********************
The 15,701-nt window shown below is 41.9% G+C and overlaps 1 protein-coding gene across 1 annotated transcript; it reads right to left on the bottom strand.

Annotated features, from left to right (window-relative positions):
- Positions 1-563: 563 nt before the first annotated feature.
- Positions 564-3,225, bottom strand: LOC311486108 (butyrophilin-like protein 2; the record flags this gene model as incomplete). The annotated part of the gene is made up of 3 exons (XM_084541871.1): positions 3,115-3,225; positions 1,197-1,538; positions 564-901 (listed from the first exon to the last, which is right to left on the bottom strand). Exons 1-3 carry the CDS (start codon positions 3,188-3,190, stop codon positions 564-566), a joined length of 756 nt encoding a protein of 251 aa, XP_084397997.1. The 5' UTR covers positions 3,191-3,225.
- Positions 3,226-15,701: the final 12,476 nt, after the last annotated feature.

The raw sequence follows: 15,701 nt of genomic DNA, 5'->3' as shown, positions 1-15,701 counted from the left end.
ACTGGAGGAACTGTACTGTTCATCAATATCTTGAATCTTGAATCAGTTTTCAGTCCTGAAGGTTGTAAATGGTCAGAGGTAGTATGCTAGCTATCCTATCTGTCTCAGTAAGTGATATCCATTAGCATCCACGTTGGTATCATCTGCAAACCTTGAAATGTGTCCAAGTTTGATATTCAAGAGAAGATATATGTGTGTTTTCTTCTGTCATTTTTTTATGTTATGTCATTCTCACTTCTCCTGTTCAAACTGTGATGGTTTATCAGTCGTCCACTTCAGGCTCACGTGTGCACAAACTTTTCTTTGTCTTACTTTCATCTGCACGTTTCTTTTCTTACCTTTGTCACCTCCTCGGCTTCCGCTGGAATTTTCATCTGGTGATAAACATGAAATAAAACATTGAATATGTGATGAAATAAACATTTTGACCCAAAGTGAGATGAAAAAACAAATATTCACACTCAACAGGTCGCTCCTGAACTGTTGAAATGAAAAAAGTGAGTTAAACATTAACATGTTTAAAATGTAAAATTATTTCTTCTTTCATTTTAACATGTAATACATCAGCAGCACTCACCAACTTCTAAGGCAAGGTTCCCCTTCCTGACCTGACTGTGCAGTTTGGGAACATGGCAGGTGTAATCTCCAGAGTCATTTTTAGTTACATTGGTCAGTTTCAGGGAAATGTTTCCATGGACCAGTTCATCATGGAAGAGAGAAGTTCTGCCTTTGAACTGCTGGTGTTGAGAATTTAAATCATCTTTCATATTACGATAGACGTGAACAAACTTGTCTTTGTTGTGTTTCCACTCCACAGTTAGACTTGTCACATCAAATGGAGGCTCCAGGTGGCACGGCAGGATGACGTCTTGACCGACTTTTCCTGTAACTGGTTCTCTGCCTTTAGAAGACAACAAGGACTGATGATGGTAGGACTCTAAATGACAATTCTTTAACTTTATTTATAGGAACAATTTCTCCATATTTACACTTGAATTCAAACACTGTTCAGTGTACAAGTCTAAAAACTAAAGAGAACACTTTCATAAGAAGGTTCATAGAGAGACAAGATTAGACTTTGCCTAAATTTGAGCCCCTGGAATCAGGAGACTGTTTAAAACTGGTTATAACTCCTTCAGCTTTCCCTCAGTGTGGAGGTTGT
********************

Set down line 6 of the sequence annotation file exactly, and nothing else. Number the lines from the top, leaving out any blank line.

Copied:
The raw sequence follows: 15,701 nt of genomic DNA, 5'->3' as shown, positions 1-15,701 counted from the left end.